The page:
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Fix'd are their feet in solid earth,
Where winds can never blow;
But visitings of deeper birth
Have reach'd their roots below.
For they have gain’d the river's brink,
And of the living waters drink.
There's little Will, a five years child-
He is my youngest boy ;
To look on eyes so fair and wild,
It is a very joy
He hath conversed with sun and shower,
And dwelt with every idle flower,
As fresh and gay as them.
He loiters with the briar rose,-
The blue-belles are his play-fellows,
That dance upon their slender stem.
And I have said, my little Will,
Why should not he continue still
A thing of Nature's rearing?
A thing beyond the world's control-
A living vegetable soul,
No human sorrow fearing.
It were a blessed sight to see
That child become a Willow-tree,
His brother trees among.
He'd be four times as tall as me,
And live three times as long.
Catherine M. Fanshawe.
What's life but full of care and doubt,
With all its fine humanities,
With parasols we walk about,
Long pigtails and such vanities.
We plant pomegranate trees and things,
And go in gardens sporting,
With toys and fans of peacock's wings,
To painted ladies courting.
We gather flowers of every hue,
And fish in boats for fishes,
Build summer-houses painted blue,
But life's as frail as dishes.
Walking about their groves of trees,
Blue bridges and blue rivers,
How little thought them two Chinese,
They'd both be smash’d to shivers.
ELEGY ON THE ABROGATION OF THE BIRTH.
NIGHT BALL, AND THE CONSEQUENT
FINAL SUBVERSION OF THE MINUET.
By a beau of the last century.
Now cease the exulting strain,
And bid the warbling lyre complain ;
Heave the soft sigh, and drop the tuneful tear,
And mingle notes far other than of mirth,
E’en with the song that greets the new-born year,
Or hails the day that gave a monarch birth.
That self-same sun whose chariot wheels have roll'd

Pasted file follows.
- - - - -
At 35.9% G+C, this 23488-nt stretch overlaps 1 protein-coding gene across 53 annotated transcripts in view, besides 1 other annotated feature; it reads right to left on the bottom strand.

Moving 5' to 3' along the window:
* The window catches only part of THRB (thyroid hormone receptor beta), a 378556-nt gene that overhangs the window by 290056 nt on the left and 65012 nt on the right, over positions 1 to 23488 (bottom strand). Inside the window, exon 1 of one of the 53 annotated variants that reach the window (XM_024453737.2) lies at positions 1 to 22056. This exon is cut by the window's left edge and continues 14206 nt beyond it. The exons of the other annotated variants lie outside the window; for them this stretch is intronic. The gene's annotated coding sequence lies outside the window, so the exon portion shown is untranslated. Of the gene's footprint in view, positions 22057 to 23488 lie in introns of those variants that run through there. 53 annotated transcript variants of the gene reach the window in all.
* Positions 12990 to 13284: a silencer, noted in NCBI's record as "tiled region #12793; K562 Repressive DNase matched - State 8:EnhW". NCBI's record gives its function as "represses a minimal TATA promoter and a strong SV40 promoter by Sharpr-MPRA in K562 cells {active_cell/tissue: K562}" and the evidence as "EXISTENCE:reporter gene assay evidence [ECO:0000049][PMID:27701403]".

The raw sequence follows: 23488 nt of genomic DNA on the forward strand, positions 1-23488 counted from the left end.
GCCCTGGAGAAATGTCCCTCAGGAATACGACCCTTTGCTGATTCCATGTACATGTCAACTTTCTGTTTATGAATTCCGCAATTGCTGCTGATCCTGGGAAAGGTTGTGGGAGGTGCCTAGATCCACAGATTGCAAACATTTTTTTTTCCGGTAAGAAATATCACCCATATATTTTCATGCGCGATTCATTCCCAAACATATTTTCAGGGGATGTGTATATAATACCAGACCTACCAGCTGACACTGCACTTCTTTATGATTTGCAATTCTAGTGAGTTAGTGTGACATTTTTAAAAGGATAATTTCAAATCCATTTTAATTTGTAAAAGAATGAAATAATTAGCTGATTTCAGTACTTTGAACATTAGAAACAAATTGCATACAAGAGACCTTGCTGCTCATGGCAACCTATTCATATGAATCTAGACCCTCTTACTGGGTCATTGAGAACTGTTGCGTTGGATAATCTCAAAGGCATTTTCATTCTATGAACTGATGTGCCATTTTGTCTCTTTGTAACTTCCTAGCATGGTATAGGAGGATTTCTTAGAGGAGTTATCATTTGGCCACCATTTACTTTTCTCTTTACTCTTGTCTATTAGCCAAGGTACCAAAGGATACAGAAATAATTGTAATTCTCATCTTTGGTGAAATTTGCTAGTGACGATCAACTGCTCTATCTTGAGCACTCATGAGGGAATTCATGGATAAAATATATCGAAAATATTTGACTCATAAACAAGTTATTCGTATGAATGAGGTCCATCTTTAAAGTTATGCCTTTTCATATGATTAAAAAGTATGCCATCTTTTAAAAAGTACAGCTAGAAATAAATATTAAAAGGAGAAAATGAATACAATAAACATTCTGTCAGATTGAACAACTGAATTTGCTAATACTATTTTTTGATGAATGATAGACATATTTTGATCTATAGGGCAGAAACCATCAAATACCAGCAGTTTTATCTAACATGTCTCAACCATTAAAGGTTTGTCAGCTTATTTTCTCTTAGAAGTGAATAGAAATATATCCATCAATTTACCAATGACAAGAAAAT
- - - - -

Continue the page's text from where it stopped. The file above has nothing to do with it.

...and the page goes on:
Thro' many a circling year, with glorious toil,
Up to the axles in refulgent gold,
And gems, and silk, and crape, and flowers, and foil ;
That self-same sun no longer dares
Bequeath his honours to his heirs,
And bid the dancing hours supply
As erst, with kindred pomp, his absence from the sky,
For ever at his lordly call
Uprose the spangled night!
Leading, in gorgeous splendour bright,
The minuet and the Ball.
And balls each frolic hour may bring,
That revels through the maddening spring,
Shaking with hurried steps the painted floor :
But Minuets are no more !
No more the well-taught feet shall tread
The figure of the mazy Zed :
The beau of other times shall mourn,
As gone, and never to return,
The graceful bow, the curtsy low,
The floating forms, that undulating glide,
(Like anchor'd vessels on the swelling tide,)
That rise and sink, alternate, as they go,
Now bent the knee, now lifted on the toe,
The side-long step that works its even way,
The slow pas-grave, and slower balancé-
Still with fixed gaze he eyes the imagined fair,
And turns the corner with an easy air.
Not so his partner - from her tangled train
To free her captive foot, she strives in vain ;
Her tangled train, the struggling captive holds
(Like great Alcides) in its fatal folds;
The laws of gallantry his aid demand,
The laws of etiquette withhold his hand.
Such pains, such pleasures, now alike are o'er,
And beau and etiquette shall soon exist no more !
In their stead, behold advancing,
Modern men and women dancing !
Step and dress alike express,
Above, below, from head to toe,
Male and female awkwardness.
Without a hoop, without a ruffle,
One eternal jig and shuffle ;